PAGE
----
Your beautiful white dog has gotten rusty looking stains all around its big beautiful eyes. You give your dog a bath and try your best to clean it off, but it still comes out looking like raccoon eyes. The local groomer mentioned a product called Angel Eyes that you can get from your veterinarian, and it got you looking online to find Angel Eyes for Dogs reviews.
Angel Eyes is a product that is made for removing stains from around dog’s eyes. If you read Angel Eyes for Dogs reviews, you’ll learn that it works to abolish the muddled tear stains around the eyes, but also rids beard stains and paw stains on dogs. Tear staining shows as a reddish-brown rust discoloration on the fur that can be found around the dog’s eyes, mouth, paws and genital areas.
Groomers love Angel Eyes, because it works great for cosmetic purposes. It is a well-known product for eliminating tear stains. It works to kill off the yeast that causes the pigment change that lead to the reddish-rusty look on the fur. The problem (which most Angel Eyes for Dogs reviews don’t tell you) is that it contains an antibiotic, and it has to be used on a daily basis in order for it to be effective.
So, now that you know what the product is, let’s find out if it’s safe.
Angel Eyes for Dogs Reviews
Is it safe for pets, and what are the side effects?
Is Angel Eyes Safe for Dogs?
Angel Eyes has been used effectively on pets for stain removal for many years and claims to be safe, “paraben-free,” and proudly shows off their seal of approval from the NASC (National Animal Supplement Council).
The problem, however, is the active ingredient – tylosin tartrate – which is an antibiotic. Because it is given in the food as a powder daily for life, it is not recommended, nor considered wise by veterinarians.
If you feed your pet antibiotics every day, you are courting bacterial resistance and antibiotic-resistant superbugs.
The U.S. Food and Drug Administration issued warning letters that companies were manufacturing unapproved animal drugs in products to remove tear stains. The FDA warned that Angel Eyes and other similar products were not approved for use in dogs or cats.
They also warned that these products have been associated with side effects and conditions such as epiphora. If you read some Angel Eyes for Dogs reviews, you’ll see that some pet owners have noticed these side effects after just a few months of use.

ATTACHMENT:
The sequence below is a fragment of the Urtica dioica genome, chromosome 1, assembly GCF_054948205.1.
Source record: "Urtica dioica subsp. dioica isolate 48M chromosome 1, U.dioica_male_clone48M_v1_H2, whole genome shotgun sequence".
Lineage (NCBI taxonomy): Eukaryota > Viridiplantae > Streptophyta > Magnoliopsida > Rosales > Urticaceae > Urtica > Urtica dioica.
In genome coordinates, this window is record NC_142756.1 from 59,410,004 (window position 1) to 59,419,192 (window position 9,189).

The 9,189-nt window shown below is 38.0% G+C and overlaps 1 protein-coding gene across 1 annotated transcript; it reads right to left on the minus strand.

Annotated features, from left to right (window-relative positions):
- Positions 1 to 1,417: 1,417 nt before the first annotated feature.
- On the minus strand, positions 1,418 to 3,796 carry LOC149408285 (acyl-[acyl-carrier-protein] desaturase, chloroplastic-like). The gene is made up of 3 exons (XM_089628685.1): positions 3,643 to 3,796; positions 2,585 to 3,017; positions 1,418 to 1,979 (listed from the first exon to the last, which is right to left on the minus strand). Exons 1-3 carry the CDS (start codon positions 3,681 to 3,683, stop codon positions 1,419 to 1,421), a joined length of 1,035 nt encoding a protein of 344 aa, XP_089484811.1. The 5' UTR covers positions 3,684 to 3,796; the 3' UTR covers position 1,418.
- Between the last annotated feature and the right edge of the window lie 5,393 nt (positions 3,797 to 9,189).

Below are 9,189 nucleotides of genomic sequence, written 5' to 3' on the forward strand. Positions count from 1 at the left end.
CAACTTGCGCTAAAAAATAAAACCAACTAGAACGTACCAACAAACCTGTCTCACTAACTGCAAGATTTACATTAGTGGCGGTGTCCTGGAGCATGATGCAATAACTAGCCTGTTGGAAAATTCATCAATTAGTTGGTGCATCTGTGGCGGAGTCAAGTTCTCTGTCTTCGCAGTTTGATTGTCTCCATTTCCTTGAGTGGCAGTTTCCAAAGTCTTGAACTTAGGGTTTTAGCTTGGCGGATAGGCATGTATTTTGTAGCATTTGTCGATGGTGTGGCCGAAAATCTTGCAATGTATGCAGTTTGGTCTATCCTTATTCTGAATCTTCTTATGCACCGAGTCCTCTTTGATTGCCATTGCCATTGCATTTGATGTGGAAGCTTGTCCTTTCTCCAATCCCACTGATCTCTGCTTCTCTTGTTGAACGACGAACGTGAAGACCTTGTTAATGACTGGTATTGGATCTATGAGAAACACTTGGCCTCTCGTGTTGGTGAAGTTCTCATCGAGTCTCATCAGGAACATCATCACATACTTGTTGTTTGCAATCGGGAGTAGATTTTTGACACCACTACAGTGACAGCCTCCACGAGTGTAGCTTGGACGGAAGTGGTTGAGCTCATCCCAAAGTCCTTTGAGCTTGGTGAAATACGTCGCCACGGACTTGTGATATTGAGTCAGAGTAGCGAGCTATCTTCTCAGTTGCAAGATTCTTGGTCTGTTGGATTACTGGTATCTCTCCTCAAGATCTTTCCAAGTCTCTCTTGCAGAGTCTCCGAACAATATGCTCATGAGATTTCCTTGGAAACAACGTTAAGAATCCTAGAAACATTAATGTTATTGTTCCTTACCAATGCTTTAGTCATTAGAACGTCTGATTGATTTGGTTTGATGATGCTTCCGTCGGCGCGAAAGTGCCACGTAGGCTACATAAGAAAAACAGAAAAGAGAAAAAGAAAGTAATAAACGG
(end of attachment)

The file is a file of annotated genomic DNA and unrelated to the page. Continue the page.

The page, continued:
Possible Side Effects of Angel Eyes for Dogs
Angel Eyes is used as a food supplement and it contains tylosin, which is an antibiotic. It is generally considered safe, but considering that it is used daily for life, it can come with a number of side effects.
Common side effects that you should watch for include the following:
- swallowing problems
- inflamed tongue
- light Sensitivity
- loss of appetite
- problems with vision
There are less common and rare side effects that can include serious conditions such as anemia, blood disorders, muscle weakness and inflammation of the throat. Consider all of these side effects for the cost of cosmetic purposes to make the owner feel better.
There are many veterinarians who disagree with the use of products like Angel Eyes due to the fact that there are antibiotics like tylosin contained in the medication. Using low dose anti-biotics every day for life sets your dog up for the opportunity for antibiotic resistant superbugs. You would also be setting your dog up for bacterial resistance to any illnesses that your dog may come across.
Eye Conditions in Dogs
The first thing you should do when you have a staining problem is go see your vet. Tear staining is most commonly caused by excess tear production or tear ducts that are not properly draining. Common conditions called entropion and ectropion, which are blocked tear ducts due to the eye lids turning in or out, also cause tear staining.
Many dogs are predisposed genetically to having eye problems and there’s not much you can do for your dog, but learn to groom around it. Your vet may offer some type of surgical correction, but in many cases the tear staining will recur.
Talk to Your Vet